‘What happened to him?’
‘He died in a battle.’
Jose pondered this piece of information, unconvinced.
‘Haven’t you ever read about him?’ Anna said. ‘About your history?’
The boy shifted his seat in the grass and picked up a catfish. He turned it in his hands, mumbling something.
‘Pardon? What did you say?’
Anna was taken aback for a moment. Then brightly said, ‘I’ll teach you!’
‘What are you sniffing at? Don’t you want to learn to read?’
‘I can smell something’, Jose said looking around. He sniffed again and then stood up. ‘There!’
Anna stood and looked in the direction of Jose’s pointing finger. Beyond the palms thick black smoke was billowing high into the cloudless sky.
‘The cane’s on fire!’ Jose yelled.
A long chain of workers passed buckets and anything that could hold water, from the river to the burning cane. The fire had taken hold in various places and was spreading rapidly, fanned by wind created by the searing heat. Their faces blackened, Anna and Jose dashed around the fringes of the flames trying to beat them out with wet palm leaves.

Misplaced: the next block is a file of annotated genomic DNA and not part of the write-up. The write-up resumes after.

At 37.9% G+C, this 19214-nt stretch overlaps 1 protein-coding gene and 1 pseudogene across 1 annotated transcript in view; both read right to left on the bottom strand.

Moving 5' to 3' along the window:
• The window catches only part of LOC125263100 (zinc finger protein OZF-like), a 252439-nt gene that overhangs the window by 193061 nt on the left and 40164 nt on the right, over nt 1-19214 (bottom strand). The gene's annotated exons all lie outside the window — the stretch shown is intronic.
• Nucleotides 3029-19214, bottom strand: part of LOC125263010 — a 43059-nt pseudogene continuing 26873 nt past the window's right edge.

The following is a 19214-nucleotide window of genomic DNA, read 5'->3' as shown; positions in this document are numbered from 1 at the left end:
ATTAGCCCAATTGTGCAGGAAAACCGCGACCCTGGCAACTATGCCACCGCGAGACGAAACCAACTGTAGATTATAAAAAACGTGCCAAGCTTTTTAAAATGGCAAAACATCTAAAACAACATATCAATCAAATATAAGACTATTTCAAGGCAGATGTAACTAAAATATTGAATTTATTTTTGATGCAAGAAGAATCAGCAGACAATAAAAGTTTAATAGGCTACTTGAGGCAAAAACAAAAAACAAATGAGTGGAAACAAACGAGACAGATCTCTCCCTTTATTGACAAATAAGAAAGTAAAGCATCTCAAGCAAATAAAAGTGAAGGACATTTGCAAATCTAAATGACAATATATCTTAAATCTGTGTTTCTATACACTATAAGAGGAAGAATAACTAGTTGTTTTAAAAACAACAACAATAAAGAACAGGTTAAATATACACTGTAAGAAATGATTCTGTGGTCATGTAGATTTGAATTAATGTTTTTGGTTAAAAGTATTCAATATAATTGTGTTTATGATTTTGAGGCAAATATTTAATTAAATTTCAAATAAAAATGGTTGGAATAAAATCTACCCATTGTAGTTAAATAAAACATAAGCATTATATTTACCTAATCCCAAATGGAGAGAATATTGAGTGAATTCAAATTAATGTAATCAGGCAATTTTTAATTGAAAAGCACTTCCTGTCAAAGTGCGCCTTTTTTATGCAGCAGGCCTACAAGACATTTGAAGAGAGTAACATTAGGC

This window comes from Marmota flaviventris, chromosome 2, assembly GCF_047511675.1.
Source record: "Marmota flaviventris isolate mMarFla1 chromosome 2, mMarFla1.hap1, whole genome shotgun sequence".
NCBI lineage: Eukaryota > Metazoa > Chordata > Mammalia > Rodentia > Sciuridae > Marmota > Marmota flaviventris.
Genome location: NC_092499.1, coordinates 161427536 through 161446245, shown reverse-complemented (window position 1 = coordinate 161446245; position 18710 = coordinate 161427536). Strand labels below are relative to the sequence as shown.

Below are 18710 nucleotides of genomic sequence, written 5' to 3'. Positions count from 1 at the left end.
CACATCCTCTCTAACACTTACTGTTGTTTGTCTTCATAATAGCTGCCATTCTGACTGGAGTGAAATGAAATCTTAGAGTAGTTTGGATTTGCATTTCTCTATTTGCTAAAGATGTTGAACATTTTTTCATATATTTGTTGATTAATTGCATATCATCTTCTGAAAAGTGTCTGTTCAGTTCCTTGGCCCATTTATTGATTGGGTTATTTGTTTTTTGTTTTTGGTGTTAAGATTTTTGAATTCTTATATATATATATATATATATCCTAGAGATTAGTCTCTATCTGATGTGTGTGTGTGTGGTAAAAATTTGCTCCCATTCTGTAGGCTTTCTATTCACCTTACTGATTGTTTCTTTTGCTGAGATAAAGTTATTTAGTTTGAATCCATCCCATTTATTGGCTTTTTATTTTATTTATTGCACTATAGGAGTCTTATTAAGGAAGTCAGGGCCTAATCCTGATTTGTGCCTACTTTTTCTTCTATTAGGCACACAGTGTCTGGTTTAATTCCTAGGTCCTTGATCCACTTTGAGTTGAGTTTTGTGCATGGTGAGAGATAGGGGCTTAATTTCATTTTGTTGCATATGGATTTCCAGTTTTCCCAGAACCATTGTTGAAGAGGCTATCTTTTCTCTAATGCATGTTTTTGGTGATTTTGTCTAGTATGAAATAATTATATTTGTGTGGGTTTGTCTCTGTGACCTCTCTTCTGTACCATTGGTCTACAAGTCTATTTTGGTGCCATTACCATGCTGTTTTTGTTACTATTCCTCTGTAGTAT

Anna thrashed desperately at the blazing sugar cane, choking back tears that weren’t just caused by the swirling smoke.
But it was hopeless. Within half an hour the ripe crop was reduced to acrid, smouldering ashes. The workers stood, exhausted and tearful, watching the thick pyre of smoke hanging above the ruins of the harvest that was to have changed their lives.
Jose’s uncle arrived and dismounted from the horse on which he had inspected the far reaches of the plantation. He looked at them, standing ashen-faced among the charred cane. ‘All gone. All gone.’
Jose sniffed the air. Among the fumes rising from the scorched crop he detected another smell. He sniffed again.
Freddie looked at his friend, concerned. Suddenly Carl had aged. He looked old and defeated. ‘Arson?’
‘There was petrol everywhere,’ Carl replied grimly. ‘In several places. Isabel’s husband and his cronies, of course.’
Freddie shrugged, sympathetically. ‘But you’ll never prove that. They own the island.’
Carl nodded, conceding the truth of the statement.
On hearing the terrible news Esther had taken to her bed, distraught. And when Freddie had arrived at the Mueller house, unannounced, Anna had immediately rounded on him.
‘What are you here for! Have you come to gloat!’
‘Anna, please!’ her father reproved. ‘Have some manners!’
It pained Freddie that the young girl whose fiery nature he’d come to admire still bore her grudge, but he didn’t show it. ‘Actually, I came to offer my condolences. I know that’s really no help…’